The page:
Judiciary responds to traffic ticket fines criticisms
The Judiciary has moved to address concerns raised in the public domain about fines imposed by the court on delinquent motorists.
The police’s traffic department has been on an enforcement drive since September to crack down on drivers with multiple traffic tickets.
In one instance, a motorist who failed to pay 615 outstanding traffic tickets was fined $65,000
Also, a man with 429 traffic tickets was fined $20,000 and another motorist who had amassed 235 outstanding tickets was ordered to pay $30,000.
In a statement this afternoon, a spokesperson explained, among other things, that a number of the motorists who have hundreds or over a thousand tickets have accumulated them over several years, as far back as 2010, and in more than one parishes.
Additionally, it was further explained that each Parish Court can only deal with those tickets issued within the parish for which that court has jurisdiction.
Therefore, motorists who have accumulated tickets in different parishes have to attend court in each parish to answer to the tickets issued in that parish.
On the matter of traffic ticket warrants, the spokesperson explained that a motorist can only answer to the particular offence or offences listed on the warrant.
For example, someone who has 500 outstanding tickets who is brought to court on three executed warrants will only answer to the charges on those warrants and not all their outstanding tickets.
Turning to fines, the spokesperson noted that courts are limited by provisions set out in the Road Traffic Act.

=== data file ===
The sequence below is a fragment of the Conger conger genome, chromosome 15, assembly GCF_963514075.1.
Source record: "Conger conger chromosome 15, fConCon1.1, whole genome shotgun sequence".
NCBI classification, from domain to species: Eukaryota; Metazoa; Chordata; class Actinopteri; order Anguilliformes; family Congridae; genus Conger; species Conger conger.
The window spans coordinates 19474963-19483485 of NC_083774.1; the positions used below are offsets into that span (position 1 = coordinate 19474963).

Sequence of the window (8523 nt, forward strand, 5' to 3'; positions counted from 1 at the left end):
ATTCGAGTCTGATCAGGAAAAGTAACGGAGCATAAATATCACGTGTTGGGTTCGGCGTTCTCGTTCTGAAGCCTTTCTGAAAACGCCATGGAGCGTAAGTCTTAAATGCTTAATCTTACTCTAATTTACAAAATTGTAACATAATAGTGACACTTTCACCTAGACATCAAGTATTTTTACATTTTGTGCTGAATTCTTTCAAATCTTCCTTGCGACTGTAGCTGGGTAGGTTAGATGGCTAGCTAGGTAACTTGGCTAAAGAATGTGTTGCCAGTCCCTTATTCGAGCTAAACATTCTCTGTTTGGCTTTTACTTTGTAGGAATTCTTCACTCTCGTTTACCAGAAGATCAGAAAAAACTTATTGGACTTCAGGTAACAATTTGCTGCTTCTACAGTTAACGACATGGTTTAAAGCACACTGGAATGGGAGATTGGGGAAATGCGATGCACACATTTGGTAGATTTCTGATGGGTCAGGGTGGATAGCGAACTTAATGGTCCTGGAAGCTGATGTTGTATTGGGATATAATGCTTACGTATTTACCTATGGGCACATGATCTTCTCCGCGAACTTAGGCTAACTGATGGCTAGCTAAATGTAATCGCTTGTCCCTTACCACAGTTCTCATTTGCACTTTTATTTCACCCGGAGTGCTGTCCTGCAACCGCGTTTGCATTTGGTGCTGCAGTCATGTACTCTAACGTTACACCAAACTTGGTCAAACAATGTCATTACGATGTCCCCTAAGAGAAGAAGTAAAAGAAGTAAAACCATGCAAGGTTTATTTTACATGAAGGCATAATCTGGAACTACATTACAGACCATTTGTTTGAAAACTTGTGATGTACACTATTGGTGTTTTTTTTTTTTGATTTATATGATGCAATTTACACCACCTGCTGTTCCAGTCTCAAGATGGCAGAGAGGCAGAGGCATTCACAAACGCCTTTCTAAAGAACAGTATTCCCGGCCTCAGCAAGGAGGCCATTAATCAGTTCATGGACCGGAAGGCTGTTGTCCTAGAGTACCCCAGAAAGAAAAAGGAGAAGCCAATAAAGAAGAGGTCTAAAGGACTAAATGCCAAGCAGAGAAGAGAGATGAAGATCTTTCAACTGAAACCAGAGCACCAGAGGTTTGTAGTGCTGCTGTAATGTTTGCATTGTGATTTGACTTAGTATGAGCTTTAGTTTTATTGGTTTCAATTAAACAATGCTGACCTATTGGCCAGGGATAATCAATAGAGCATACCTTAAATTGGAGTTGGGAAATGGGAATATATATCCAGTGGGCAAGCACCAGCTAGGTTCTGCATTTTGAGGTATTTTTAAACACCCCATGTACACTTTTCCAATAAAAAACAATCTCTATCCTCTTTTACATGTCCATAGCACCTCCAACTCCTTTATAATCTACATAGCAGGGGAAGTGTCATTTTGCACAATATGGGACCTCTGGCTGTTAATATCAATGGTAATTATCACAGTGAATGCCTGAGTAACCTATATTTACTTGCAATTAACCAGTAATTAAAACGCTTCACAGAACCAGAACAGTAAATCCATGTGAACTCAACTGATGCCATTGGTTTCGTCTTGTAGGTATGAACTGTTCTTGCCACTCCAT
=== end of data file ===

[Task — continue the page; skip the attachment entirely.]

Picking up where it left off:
It was explained that most ticketable offences do not carry the option of a custodial sentence regardless of how many times an offender has been ticketed.
The penalty is usually limited to a fine and the courts are not empowered to increase these fines, said the spokesperson.
The spokesperson pointed out that there are instances where the maximum fine that can be imposed by the court is less than the penalty payable at the Tax Office.
The offences of ‘exceeding the speed limit’ and ‘disobeying traffic signs and traffic lights’ for example, attract a lesser fine in court than at the Tax Office.
It was pointed out that the maximum fine for excessive speeding is $6,000.
The spokesperson noted that through the joint efforts of the Ministries of National Security, Justice and the Court Management Services, a new Traffic Ticketing Management System will soon be commissioned.
Benefits of new traffic system:
i) Ensure that the police, tax offices and the courts all have simultaneous access to one constantly updated database showing an accurate status of paid and outstanding traffic tickets.
ii) Provide for the automatic generation of warrants for checking and signature to replace the manual completion of warrants that currently obtains.